On the afternoon of September 27, 1951, the Airport Roller Skating Rink and a small residential home utilized by the rink for storage were completely destroyed by fire fanned by a brisk wind. The rink, which measured about 110×60 feet, was located two miles west of Bloomington. It was owned by Ernest Baldwin who previously owned and operated the airport and later converted it into a skating rink.
Baldwin had been working at the roller rink an hour or two before the fire broke out but gone to the Veterans Airport building. From there he sighted smoke billowing from the rink structure. He immediately returned to the rink and was able to save some skates but little else due to the intense heat. Four dogs were in the building when the fire started; three perished in the blaze.
Although it was determined that the fire started in the furnace room, the exact cause of the fire was not known. Estimates to replace the building are put at $20,000, significantly more than the $5,000 of existing insurance coverage.
Later that same day the Bloomington Daily Herald Telephone reported the story on page one. The article was accompanied by two pictures. A clipping of the article is available in the vertical files at the Indiana Room, Monroe County Public Library and on microfilm.
By the time the Civilian Conservation Corps program ended in 1942, some three million men, including more than 63,000 Hoosiers had worked in more than 2,000 camps throughout the 48 states and the U. S. possessions of Alaska, Puerto Rico and the Virgin Islands. There were 56 CCC companies in the State of Indiana. Workers constructed the camps they lived in. Each camp had approximately 200 male workers in racially segregated accommodations. Eight of those 256 camps were for African Americans.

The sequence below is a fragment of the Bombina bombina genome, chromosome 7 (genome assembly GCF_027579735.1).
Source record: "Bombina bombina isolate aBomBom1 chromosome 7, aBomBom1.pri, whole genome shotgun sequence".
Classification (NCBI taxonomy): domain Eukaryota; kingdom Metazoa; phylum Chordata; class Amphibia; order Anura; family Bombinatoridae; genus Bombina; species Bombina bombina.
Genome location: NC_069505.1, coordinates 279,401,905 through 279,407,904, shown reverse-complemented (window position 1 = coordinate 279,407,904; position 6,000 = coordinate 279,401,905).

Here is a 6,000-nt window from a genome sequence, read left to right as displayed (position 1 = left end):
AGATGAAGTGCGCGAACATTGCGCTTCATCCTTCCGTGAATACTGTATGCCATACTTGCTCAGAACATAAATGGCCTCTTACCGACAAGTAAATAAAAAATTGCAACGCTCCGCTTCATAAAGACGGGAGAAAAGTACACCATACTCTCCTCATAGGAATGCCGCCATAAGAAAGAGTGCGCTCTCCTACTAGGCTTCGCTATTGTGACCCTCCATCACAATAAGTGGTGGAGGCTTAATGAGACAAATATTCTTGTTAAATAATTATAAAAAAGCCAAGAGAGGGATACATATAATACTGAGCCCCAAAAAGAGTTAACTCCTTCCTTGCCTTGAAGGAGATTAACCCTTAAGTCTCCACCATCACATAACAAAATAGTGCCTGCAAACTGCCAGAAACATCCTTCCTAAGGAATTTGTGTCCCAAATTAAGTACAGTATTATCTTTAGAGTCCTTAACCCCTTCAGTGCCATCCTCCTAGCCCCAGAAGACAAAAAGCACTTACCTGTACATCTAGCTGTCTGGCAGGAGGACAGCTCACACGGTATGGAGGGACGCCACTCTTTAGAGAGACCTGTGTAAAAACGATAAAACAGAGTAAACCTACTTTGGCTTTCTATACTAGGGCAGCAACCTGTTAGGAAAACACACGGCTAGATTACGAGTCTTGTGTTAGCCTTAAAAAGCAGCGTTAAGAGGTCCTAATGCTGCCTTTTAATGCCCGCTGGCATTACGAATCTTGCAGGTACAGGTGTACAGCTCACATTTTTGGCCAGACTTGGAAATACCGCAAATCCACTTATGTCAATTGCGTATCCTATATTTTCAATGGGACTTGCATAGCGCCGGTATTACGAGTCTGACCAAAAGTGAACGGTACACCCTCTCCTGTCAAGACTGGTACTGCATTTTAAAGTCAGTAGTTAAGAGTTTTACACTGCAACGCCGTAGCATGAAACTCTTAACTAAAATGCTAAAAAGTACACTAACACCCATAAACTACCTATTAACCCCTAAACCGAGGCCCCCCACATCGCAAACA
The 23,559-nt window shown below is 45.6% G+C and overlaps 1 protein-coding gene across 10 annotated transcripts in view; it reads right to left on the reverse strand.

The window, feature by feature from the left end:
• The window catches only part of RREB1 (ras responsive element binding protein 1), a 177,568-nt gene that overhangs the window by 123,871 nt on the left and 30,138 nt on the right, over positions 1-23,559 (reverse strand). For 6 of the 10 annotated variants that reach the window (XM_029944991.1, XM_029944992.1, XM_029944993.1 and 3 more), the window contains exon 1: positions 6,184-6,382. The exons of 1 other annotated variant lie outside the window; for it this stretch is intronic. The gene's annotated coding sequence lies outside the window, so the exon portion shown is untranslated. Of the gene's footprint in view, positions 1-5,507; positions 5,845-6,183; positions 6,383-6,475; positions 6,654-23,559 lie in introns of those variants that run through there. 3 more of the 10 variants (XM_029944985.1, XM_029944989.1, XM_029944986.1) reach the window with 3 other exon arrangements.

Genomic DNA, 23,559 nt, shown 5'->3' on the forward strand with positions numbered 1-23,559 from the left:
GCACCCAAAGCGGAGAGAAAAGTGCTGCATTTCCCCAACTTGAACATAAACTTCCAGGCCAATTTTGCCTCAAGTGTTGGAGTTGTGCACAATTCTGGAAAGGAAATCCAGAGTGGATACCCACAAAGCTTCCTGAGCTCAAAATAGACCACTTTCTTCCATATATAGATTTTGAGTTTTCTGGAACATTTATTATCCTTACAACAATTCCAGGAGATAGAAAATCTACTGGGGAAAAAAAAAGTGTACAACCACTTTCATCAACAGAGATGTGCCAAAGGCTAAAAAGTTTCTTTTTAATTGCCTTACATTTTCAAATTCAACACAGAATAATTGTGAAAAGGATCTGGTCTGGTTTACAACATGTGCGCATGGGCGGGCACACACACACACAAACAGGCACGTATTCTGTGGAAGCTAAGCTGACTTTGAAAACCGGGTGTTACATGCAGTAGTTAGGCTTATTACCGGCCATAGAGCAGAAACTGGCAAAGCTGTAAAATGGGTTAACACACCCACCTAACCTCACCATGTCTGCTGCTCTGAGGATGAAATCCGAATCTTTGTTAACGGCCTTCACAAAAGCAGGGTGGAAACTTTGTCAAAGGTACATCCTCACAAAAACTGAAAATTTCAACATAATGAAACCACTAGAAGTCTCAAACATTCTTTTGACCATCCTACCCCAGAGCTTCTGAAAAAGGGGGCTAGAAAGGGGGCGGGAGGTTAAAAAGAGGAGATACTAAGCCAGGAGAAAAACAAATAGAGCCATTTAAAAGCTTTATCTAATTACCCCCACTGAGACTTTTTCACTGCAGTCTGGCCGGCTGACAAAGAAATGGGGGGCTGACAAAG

Indiana’s first CCC camp was established in the Morgan-Monroe State Forest in northwest Monroe County about 1933. It was identified as Co. 542 and consisted of young men of color. Despite the fact that racial discrimination in the CCC was initially prohibited, by 1935 people of color lived and worked in segregated camps managed by white leaders. Because space in CCC programs for people of color was limited to ten present of those recruited, those accepted considered themselves especially fortunate. Of the 3,000,000 men enrolled in CCC camps, only about a quarter of a million were African-American.
Members were paid $1/day and sent $25 per month home to support their families. They worked in forests around Bloomington, likely in both the Morgan-Monroe and Yellowwood, reducing fire hazards (most likely clearing brush) on 775 acres, clearing 100 miles of roadsides, fighting forest fires, improving forest stands, building truck trails, erecting dwellings and other structures and clearing a 10-acre campground.
Men in the CCC worked from eight to five, Monday through Friday and were granted six days of leave between enrollment periods. They enrolled for a period of six months and could then choose whether or not to reenlist for another six months eventually serving up to two years. On the weekends, buses took members to Bloomington or Columbus since the nearby village of Nashville did not welcome blacks.